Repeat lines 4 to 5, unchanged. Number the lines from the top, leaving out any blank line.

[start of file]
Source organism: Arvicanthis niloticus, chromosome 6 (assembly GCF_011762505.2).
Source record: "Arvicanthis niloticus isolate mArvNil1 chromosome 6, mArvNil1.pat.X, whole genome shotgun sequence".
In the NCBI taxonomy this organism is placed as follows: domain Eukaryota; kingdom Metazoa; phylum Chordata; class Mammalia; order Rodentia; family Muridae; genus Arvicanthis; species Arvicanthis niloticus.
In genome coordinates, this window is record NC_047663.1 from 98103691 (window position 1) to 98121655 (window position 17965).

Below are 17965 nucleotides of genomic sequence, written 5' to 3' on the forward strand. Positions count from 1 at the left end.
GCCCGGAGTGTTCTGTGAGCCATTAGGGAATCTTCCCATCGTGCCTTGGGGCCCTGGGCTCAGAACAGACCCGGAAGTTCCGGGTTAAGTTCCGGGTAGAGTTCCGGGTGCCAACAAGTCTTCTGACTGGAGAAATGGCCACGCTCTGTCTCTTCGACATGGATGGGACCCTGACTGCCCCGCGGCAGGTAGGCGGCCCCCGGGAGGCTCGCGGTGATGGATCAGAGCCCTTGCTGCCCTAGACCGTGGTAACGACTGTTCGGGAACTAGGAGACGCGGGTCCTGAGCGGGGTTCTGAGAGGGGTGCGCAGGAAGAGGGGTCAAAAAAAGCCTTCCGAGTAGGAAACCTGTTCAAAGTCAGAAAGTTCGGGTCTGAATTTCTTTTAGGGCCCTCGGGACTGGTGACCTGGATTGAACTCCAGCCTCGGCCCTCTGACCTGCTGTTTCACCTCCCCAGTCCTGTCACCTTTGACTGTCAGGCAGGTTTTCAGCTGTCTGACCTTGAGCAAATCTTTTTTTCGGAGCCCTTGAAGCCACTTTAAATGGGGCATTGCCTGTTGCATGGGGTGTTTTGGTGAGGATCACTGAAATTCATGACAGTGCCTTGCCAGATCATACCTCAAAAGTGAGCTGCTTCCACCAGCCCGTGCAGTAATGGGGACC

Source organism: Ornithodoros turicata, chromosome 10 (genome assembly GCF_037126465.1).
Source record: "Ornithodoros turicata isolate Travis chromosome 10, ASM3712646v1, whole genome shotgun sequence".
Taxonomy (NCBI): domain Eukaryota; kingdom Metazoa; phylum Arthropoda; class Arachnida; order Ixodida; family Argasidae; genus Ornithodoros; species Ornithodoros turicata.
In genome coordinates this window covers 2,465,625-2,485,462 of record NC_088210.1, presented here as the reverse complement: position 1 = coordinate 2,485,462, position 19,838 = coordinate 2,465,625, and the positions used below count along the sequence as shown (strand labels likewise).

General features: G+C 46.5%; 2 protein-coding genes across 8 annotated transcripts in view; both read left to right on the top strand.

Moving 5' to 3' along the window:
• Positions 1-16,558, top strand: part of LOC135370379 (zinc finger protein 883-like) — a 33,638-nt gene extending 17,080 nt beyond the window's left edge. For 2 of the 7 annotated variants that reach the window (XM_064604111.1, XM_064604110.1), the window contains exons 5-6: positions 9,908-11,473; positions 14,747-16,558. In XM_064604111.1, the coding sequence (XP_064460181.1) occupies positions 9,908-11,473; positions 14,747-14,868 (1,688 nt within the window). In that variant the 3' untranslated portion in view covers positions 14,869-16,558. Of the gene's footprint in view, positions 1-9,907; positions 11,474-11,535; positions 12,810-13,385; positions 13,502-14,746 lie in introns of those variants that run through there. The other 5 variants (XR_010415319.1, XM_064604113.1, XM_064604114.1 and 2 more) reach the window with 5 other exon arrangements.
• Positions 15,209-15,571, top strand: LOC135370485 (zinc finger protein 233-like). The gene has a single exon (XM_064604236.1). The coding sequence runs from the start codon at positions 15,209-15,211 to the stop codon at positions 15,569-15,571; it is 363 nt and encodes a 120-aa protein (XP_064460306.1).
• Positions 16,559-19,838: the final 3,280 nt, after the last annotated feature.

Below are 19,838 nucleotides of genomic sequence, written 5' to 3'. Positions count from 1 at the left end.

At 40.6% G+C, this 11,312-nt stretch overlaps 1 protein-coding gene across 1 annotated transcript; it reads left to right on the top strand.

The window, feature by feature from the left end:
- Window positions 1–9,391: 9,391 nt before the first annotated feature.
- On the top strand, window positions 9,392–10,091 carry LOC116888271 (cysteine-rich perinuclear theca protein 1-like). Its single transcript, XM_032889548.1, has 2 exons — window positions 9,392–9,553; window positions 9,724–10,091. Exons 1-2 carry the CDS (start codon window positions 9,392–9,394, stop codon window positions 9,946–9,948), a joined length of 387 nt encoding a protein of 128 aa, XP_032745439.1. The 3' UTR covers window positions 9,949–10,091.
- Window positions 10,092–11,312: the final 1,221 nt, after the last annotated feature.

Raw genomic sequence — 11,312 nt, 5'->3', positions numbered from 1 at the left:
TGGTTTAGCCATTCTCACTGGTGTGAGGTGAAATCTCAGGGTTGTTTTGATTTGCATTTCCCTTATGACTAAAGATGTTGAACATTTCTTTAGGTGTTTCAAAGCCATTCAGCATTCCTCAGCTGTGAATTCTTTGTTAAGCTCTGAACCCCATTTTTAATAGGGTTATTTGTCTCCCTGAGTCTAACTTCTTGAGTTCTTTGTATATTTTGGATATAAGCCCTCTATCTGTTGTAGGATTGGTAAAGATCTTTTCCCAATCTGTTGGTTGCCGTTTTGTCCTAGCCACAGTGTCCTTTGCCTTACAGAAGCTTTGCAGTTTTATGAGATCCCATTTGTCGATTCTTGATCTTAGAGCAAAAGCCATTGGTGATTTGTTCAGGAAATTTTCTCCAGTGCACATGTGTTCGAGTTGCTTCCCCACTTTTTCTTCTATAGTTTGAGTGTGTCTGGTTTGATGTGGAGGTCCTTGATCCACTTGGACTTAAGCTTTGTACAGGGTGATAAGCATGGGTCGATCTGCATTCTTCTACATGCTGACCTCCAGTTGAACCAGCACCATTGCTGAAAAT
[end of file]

In genome coordinates, this window is record NC_047663.1 from 98103691 (window position 1) to 98121655 (window position 17965).

Below are 17965 nucleotides of genomic sequence, written 5' to 3' on the forward strand. Positions count from 1 at the left end.